Last week the Sydney Morning Herald featured this headline: ”Fortescue to take on fossil fuel giants with expansion into green energy.” Bold words, but it turns out the headline does not overstate Fortescue Metals Group’s ambitions. “FFI will finance, develop and operate renewable energy projects including green hydrogen and green ammonia plants,” the accompanying story says. “FFI would aim to build 235 gigawatts of installed energy capacity.”
Fortescue is an Australian company whose main business is the extraction of iron ore. Its revenues in fiscal 2020 were USD $12.8 billion.
So how big is 235 GW? Several benchmarks have emerged this year. In July 2020, Air Products, ACWA Power, and NEOM made a splash when they announced their intention to build a $5 billion green ammonia plant in Saudi Arabia. Stated capacity: 4 GW. Two months earlier, reports surfaced about a project dubbed the Asian Renewable Energy Hub (AREH) that would produce green ammonia in Western Australia. It took a few weeks for the world to take note, but by August (when Ammonia Energy’s report on the initiative appeared), it was clear that AREH represented a breakthrough in ammonia energy ambition. Stated capacity: 15 GW. (And then in October, project backer Intercontinental Energy announced that the project was being expanded. Revised capacity: 26 GW. The ICE website also mentions two additional projects in Africa/Middle East and one more in South Asia, information about which will be unveiled “in the months ahead.”)
So on these measures, 235 GW is very big indeed – approaching an order of magnitude larger than the previous benchmarks. And then there is the benchmark cited in the Morning Herald’s headline: according to FMG’s calculation, 235 GW would produce an amount of energy that exceeds that produced in 2019 by oil majors Chevron and Total.
The particulars of FMG’s green energy plans can be stitched together from a variety of sources. On September 15 the Australian Financial Review published FMG Chairman Andrew Forrest’s “first interview about his plans for Fortescue Future Industries (FFI).” Forrest said that FFI will be the home of FMG’s “green technology businesses.” The interview delves into the specifics of FFI’s engagement with a range of countries. In fact, as Forrest related in his address to FMG’S Annual General Meeting on November 11, “some 40 of us are traveling the world, supported by some 150 experts back in Australia and across the world” to scan “the globe for the best renewable resources.” The team is halfway through an itinerary that encompasses 47 countries, and “has now engaged with 25 governments to develop potential projects.”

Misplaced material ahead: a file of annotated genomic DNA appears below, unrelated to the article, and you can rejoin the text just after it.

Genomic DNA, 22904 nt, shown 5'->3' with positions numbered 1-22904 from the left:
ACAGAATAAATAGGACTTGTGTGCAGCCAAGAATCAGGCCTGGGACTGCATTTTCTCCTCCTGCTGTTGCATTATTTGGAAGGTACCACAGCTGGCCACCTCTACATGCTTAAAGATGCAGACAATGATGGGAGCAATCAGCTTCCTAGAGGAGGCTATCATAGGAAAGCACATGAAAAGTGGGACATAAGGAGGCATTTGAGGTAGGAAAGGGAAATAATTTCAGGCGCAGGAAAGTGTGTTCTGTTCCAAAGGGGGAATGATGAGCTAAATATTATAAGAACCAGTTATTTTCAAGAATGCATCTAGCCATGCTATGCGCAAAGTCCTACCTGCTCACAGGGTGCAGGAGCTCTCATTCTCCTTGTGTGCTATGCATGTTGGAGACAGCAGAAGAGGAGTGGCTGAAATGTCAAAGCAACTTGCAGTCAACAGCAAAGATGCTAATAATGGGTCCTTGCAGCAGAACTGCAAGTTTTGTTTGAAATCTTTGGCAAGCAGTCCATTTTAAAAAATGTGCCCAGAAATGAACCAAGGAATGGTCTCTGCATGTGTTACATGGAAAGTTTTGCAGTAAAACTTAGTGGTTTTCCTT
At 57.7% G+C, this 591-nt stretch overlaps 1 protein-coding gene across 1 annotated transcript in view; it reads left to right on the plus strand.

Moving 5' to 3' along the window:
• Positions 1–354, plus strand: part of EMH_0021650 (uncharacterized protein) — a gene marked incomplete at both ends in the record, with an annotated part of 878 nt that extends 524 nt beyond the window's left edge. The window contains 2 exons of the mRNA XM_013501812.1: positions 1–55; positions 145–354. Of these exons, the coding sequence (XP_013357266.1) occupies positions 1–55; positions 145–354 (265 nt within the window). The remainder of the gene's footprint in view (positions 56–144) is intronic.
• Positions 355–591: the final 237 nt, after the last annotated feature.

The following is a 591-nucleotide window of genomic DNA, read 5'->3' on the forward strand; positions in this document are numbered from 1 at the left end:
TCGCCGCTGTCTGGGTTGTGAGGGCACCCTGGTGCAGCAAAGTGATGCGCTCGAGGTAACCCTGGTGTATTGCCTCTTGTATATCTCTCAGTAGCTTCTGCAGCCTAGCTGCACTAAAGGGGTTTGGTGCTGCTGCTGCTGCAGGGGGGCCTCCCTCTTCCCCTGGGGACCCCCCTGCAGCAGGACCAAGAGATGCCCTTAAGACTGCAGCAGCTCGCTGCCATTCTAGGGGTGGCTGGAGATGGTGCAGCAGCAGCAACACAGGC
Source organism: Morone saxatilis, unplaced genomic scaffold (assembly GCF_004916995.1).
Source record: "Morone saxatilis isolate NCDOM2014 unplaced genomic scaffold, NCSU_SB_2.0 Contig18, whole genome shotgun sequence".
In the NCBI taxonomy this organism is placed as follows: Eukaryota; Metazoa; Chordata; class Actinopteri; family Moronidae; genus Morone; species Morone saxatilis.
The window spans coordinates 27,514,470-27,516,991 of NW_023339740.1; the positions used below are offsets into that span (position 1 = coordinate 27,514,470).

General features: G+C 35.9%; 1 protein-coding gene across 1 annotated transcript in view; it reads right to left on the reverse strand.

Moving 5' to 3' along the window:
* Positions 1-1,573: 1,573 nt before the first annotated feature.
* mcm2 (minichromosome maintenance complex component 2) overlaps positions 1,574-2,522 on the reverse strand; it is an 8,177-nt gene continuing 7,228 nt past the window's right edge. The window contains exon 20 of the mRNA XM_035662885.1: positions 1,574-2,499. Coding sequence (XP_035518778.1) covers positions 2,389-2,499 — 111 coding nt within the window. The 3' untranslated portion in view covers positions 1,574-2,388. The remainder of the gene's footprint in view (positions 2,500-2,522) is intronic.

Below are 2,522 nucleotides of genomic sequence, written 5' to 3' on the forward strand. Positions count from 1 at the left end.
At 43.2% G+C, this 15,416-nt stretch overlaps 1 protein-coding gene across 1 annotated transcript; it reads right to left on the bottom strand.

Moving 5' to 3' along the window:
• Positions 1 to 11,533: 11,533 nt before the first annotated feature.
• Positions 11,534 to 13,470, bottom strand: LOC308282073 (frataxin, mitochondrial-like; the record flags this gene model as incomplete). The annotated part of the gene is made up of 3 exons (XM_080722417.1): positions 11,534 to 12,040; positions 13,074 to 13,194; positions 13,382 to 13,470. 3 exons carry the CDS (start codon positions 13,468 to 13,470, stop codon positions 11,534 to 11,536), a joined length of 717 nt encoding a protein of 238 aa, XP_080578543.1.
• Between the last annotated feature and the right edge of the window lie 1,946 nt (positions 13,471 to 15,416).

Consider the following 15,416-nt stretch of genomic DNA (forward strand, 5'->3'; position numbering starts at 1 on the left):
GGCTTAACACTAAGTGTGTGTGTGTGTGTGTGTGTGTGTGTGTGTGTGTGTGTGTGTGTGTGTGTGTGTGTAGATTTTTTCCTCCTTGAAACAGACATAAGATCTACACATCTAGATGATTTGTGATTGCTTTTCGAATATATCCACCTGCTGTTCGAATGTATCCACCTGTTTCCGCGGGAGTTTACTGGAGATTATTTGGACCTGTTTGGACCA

The gist of FFI’s approach is discernible in a company press release dated September 1. It describes an investigation, to be undertaken jointly with the government of Papua New Guinea, into “the feasibility of potential projects for development of PNG’s hydropower resources to support green industrial operations largely for export to global markets, and also for domestic consumption.” The Financial Review article mentions the possible development of “hydro power and other geothermal projects” in Afghanistan, and “multibillion-dollar hydro power and renewable energy projects” in Indonesia.
A more detailed press release appeared this week about a potential project in Tasmania:
The project envisages the construction of a 250MW green hydrogen plant at the Bell Bay Industrial Precinct with green ammonia production capacity of 250,000 tonnes per year for domestic and international export. It has the capacity to be one of the world’s largest green hydrogen plants, powered entirely by Tasmanian renewable energy. The project is targeted for an investment decision by the Fortescue Board in 2021.Forescue Metals Group, “Fortescue announces development study into green ammonia plant in Tasmania,” November 17, 2020
Renewable energy sources are not discussed in the press release, but the Tasmanian Renewable Hydrogen Action Plan refers to the state’s abundant hydro resources.
In his AGM address, Forrest said the company would commit AUD $1 billion (USD $730 million) to decarbonizing its own operations and developing new intellectual property related to its renewable energy thrust.
FMG first came to the notice of the ammonia energy community in 2018 when it formed a partnership with the Commonwealth Scientific and Industrial Research Organisation aimed at commercializing CSIRO’s ammonia cracking technology.